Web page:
As Cloud services gain greater buzz and popularity, businesses are either already moving services to a cloud or considering options available to them.
The decision to build a private cloud, use a public offering or go with a combination of both comes down to a number of factors, says Rick Wright, the head of KPMG’s global cloud enablement initiative. Companies must consider business criticality of the applications they want to move to the cloud, regulatory issues, required service levels, usage patterns for the workloads and how integrated the applications must be with other functions within the enterprise, he says.
Businesses required to comply with regulations and availability demands of highly critical applications will deploy internal private clouds or specialty outsourced solutions that will adequately address the security requirements of the organization. This will enable the company’s to benefit from the upfront savings as well as the convenience and the flexibility to shift workloads and usage spikes when required.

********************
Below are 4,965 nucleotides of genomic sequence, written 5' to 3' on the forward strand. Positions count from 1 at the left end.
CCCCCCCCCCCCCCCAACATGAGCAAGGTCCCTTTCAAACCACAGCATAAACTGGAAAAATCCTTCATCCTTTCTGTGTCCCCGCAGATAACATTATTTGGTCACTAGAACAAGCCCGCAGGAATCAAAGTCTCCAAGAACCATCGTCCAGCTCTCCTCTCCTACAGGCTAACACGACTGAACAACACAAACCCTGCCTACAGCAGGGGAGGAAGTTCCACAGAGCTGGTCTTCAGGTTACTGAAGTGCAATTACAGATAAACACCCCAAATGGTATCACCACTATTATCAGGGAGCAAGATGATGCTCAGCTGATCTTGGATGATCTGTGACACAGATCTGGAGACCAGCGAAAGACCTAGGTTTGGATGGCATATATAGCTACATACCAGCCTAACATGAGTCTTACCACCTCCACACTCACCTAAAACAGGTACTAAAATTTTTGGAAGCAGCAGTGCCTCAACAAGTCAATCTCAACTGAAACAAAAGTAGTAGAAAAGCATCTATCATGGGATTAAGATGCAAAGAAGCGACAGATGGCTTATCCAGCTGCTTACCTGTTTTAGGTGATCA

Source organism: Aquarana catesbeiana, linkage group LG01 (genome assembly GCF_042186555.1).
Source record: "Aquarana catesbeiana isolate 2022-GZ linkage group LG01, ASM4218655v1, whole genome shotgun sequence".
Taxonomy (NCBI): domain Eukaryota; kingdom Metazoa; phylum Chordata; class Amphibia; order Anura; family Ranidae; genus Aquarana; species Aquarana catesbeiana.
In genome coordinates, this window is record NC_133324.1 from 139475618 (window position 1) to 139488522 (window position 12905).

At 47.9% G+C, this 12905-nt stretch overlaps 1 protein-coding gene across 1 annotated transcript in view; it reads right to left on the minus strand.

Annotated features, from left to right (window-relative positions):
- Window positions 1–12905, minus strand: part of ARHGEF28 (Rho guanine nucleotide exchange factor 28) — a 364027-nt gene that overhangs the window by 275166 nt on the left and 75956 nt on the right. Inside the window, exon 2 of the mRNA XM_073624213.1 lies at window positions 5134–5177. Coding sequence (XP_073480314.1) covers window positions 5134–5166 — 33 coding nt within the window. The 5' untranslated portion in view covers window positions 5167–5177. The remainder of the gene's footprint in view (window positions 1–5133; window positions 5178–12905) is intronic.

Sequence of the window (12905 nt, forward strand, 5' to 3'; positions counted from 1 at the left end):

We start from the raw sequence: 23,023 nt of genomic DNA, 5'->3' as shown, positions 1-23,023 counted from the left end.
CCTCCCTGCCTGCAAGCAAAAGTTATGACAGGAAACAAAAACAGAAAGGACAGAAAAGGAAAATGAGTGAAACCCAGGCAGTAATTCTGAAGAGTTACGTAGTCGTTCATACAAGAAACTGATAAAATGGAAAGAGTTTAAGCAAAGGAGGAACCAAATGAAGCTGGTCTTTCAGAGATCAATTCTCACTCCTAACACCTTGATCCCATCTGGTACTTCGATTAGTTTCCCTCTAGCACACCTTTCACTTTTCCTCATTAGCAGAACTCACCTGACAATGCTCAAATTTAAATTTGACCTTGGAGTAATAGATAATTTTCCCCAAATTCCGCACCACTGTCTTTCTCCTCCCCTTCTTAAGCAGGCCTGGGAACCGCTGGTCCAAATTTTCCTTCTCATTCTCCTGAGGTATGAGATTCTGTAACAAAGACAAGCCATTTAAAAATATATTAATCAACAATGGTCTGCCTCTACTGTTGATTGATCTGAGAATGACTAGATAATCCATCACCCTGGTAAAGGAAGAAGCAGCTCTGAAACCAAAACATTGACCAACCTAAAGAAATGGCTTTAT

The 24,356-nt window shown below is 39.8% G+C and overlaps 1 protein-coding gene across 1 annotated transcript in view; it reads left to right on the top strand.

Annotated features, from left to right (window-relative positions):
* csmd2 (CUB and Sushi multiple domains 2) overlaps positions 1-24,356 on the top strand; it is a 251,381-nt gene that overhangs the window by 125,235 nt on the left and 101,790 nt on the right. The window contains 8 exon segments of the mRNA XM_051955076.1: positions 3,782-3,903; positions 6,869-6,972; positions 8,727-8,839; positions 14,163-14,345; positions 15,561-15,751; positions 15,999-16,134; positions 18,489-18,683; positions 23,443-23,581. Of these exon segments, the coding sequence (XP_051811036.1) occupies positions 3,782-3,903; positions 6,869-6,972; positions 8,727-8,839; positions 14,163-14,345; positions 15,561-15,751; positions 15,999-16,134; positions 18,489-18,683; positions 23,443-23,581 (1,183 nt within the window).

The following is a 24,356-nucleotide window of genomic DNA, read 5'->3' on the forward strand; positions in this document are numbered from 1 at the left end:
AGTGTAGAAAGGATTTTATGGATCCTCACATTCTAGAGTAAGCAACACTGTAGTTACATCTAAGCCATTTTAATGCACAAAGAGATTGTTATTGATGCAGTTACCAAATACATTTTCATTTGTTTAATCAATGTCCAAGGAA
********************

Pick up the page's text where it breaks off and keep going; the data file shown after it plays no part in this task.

On the other end of the spectrum will be bootstrapped startups that need to bring a service to market without incurring upfront capital expenditures, or general non mission critical functions of businesses that have no regulatory hurdles or are working with data that doesn’t have to be integrated with other parts of the organization. These functions generally move to public clouds available through major brands like Amazon, Salesforce, Hitachi, IBM and their long list of reseller partners that operate under their own individual brands and play a significant role in the buzz and popularity of public clouds.
Given the concrete facts available to date, no matter how businesses decide to proceed, organizations that maintain control over their content and processes, including outsourced vendors, will shield themselves and their intellectual property from the bubble that is certain to burst as the public cloud market reaches maturity in the future.